South Australia’s reputation as a progressive colony and state stemmed from the nature of its founding as a free settlement and its concomitant rejection of an established church. Edward Gibbon Wakefield’s concept drew heavily on English radical liberal thought and encompassed a vision of human progress free from the shackles of anachronistic religious and political structures. It was the first colony to entirely separate church and state, and its early embrace of religious pluralism included making a home, from 1838, for a large number of German Lutherans who were suffering persecution at the hands of the Prussian state.
The Dissenting faiths benefited from the premises of the foundation, and early politics and social life more than occasionally involved sniping between Methodists and Anglicans, though they were predictably united in their suspicion toward the minority Catholics who settled in larger numbers from 1848.
The early liberal promise was not immediately apparent in the colony’s politics, and the rapid succession of administrations after self-government in 1856 was only eased by the premiership of Charles Cameron Kingston (1893–99). Kingston played a critical role in the enactment of legislation extending the franchise for both men and women, establishing a state bank, promoting rural village settlements for the urban unemployed, and relating to the supply of land, labour conditions, arbitration and education.
The South Australian contingent at the constitutional conventions leading to Federation was regarded as the most impressive of the colonial delegations. Kingston, John Cockburn, Josiah Symon, Richard Baker, John Downer and Patrick McMahon Glynn were great enthusiasts for the new nation, as was the South Australian electorate which recorded massive majorities at the referendums. Kingston’s talent was acknowledged in his ascent to the ministry in Edmund Barton’s new Commonwealth government.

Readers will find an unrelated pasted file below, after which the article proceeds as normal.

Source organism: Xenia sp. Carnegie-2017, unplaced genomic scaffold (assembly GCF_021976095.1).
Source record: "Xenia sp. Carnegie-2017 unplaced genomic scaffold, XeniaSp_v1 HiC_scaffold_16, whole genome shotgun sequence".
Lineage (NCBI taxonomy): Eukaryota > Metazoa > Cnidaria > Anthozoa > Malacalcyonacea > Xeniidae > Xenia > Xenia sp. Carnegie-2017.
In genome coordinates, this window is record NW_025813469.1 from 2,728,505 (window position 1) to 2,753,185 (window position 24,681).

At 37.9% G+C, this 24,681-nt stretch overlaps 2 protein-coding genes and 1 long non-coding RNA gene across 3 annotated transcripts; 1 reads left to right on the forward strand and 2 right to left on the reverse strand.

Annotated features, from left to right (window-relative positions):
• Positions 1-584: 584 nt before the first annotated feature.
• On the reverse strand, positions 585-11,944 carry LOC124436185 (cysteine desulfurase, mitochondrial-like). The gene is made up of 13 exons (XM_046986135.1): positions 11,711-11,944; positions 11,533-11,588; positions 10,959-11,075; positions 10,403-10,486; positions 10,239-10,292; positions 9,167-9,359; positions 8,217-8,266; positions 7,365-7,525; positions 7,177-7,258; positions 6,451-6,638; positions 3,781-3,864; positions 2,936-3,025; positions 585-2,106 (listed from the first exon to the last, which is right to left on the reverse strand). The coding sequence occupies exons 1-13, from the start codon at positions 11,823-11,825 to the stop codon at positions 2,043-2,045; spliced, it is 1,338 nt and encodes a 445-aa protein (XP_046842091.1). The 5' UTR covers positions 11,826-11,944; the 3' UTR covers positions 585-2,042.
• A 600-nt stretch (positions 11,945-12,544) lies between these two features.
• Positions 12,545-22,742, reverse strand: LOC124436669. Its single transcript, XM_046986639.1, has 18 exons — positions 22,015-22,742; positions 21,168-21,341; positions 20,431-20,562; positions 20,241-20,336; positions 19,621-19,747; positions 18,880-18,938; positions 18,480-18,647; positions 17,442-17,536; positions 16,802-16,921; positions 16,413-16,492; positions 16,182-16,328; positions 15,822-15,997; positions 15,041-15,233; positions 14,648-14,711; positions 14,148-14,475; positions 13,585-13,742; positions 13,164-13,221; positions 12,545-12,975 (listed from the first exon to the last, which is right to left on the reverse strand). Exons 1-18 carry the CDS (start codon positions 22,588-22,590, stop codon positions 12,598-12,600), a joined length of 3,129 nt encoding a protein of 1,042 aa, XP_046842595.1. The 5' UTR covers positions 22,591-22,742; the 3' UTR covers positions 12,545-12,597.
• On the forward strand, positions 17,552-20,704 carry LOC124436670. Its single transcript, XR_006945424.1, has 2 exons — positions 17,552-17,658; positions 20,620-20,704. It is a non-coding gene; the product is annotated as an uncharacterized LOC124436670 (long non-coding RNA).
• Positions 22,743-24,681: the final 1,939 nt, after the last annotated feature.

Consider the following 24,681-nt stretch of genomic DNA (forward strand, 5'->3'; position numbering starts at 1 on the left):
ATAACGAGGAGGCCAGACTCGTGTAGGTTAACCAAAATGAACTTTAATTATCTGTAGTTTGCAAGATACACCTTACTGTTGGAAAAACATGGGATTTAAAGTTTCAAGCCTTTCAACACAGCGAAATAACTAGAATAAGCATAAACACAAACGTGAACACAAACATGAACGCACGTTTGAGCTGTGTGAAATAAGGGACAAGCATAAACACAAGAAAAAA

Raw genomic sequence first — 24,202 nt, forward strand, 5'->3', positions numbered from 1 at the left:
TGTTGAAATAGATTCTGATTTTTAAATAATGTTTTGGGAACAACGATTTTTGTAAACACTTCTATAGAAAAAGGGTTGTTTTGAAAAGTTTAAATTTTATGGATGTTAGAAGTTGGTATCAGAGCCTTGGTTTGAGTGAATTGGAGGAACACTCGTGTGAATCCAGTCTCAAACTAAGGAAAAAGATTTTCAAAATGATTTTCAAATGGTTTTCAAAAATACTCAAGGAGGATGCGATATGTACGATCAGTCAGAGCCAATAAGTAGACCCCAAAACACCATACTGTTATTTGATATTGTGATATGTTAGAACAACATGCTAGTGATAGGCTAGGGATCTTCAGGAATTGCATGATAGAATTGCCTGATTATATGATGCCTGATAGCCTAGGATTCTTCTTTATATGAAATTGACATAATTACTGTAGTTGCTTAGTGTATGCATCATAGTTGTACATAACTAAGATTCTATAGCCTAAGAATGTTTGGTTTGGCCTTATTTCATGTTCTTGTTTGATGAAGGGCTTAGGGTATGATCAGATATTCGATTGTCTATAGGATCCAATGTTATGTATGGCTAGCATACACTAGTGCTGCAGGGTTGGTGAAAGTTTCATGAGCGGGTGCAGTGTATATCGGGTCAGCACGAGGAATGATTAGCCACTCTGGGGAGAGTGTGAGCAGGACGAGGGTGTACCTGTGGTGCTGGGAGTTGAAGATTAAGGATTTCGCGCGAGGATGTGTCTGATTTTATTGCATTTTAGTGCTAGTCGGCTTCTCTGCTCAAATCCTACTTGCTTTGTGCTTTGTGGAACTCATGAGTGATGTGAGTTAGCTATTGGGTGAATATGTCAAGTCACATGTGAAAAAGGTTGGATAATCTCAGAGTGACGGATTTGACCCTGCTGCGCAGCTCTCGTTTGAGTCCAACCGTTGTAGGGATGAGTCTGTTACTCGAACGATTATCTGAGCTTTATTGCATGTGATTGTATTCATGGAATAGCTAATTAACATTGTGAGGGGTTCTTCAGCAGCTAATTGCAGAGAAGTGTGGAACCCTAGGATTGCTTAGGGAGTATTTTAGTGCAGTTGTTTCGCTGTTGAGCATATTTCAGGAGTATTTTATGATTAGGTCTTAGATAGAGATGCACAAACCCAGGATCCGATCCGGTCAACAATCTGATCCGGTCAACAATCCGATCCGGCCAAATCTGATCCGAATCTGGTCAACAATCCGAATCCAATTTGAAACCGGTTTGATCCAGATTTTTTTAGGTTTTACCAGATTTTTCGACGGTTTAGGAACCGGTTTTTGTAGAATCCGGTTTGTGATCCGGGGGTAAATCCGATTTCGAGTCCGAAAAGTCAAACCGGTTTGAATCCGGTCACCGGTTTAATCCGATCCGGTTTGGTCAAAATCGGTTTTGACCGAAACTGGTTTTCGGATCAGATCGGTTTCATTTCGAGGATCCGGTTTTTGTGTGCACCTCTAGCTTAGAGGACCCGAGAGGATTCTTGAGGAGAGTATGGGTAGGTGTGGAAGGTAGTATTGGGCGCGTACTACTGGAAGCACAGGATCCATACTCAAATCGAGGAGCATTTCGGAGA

During this period South Australian women gained early recognition for the strength of their commitment to suffrage and social and educational reform. Both Catherine Helen Spence and Mary Lee had a national profile on these matters.
In the twentieth century the state’s free-thinking reputation was considerably tarnished by the treatment of the now second- and third-generation Germans during World War I. A combination of school closures, internment and geographical sleight of hand (Hahndorf became Ambleside, for example) highlighted the fragility of a relatively tolerant society in times of stress.
Chartism and the Early Labour Movement
On the political front the early Chartism of the South Australian Political Association (1850) eventually found a labour lineage and three United Labor Party candidates were elected to the Legislative Council in 1891. The early labour movement adopted the liberal political platforms with an emphasis on the plight of working people. The first Labor premier was Thomas Price (1905–09), who indeed came from humble beginnings, but the accession of the Prince Alfred College-educated Crawford Vaughan (premier 1915–17) and his brother Howard (attorney-general in the same government) gave some indication that South Australian Labor would not confine itself to working-class leadership. Vaughan, whose grandfathers had both been Chartists, left the Labor party over the conscription issue. It is possible that the Labor split over conscription was more traumatic in South Australia than elsewhere, as the party lost most of its considerable Methodist and lower middle-class representation, which in turn narrowed the ranks of available talent.